Diversity and inclusion should be on every accounting firm’s mind. Research finds that organisations with greater diversity generate 43.4% more revenue than their less diverse counterparts. This addition to revenue can typically be attributed to more innovative products and services.
Diversity and inclusion is a big issue; however, Lesbian, Gay, Bisexual, Transgender and Qeer (LGBTQ) people are often left out of the conversation. For LGBT History Month, we have decided to take a look at how the banking and finance sector can help LGBTQ members feel more included and progress in their careers.
Understanding the problem of LGBT discrimination in the workplace
The first step for any accountancy form to start making their workplace more inclusive is to understand the experiences of their LGBTQ employees. Without knowing the problems and discrimination they face, it’s impossible to implement a viable solution.
In 2021, the Chartered Institute of Personnel and Development (CIPD) reported that 40% of lesbian, gay and bisexual and 55% of transgender employees had experienced conflict and harassment at work. These numbers are significantly higher than their heterosexual and cisgender colleagues, with only 29% of this demographic experiencing the same.
Research from Mckinsey finds that employees’ stress levels are higher when they’re the only person of a certain ethnicity, sexual orientation or gender in a group within their company or team.
These stats highlight the importance of LGBTQ representation within your accountancy firm and the need for effective policies to be put in place to protect the minority members of your team. Not only does representation prevent feelings of isolation, but it also helps LGBTQ people feel safer, as though their voice will be heard, and can help them envision themselves in higher positions.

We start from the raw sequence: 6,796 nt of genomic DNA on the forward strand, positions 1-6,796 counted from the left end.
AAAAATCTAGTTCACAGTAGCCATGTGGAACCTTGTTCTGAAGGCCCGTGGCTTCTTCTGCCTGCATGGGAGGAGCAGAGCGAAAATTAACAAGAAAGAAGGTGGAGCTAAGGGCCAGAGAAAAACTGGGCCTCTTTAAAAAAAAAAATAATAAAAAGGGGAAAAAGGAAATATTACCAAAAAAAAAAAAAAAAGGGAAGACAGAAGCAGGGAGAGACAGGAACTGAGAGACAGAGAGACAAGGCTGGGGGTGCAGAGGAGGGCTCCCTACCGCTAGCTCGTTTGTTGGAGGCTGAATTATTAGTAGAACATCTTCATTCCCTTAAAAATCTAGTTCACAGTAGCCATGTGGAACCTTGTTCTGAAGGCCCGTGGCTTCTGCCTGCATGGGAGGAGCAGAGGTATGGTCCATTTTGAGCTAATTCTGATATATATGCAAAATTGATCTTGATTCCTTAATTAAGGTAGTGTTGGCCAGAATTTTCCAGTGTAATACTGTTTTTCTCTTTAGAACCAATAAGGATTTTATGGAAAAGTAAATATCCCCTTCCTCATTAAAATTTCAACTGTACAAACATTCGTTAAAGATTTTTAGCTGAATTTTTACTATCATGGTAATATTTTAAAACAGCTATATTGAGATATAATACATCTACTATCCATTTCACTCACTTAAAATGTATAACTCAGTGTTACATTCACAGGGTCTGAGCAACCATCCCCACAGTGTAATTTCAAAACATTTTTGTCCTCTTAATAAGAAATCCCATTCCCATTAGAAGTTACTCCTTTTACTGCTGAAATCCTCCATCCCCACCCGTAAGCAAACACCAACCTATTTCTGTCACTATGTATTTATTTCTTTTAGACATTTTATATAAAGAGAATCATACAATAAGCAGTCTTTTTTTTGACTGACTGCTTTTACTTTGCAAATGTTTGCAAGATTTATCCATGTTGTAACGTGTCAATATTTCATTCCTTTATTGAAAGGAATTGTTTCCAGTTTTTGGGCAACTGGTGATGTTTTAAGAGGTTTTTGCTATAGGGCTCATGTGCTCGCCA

Making your firm more inclusive
The banking and finance sector is not known for its inclusivity. However, many firms are working hard to change that. If you are an accountancy firm that wants to be a part of this positive change and are searching for a few quick wins to make your firm more inclusive, here are a few things to look into.
- Avoid using heteronormative language. Don’t assume that someone is heterosexual by default. This can be applied in particular within your job ads. By using gender-neutral language you could see an increase in LGBTQ applicants.
- To reach a wider pool of LGBTQ talent, you need to go to them where they are. If you want to recruit more LGBT talent, you should advertise your roles in publications aimed at LGBTQ audiences.
- Mentoring is another great step your firm can take to help LGBTQ employees move forward in their careers. You can help employees receive relevant support and advice tailored to their aspirations and needs. Mentorship can also help provides a space where people can express their fears or concerns without being judged.
If you already offer to mentor, think about how you could extend the programme specifically to support LGBTQ employees and other under-represented groups.
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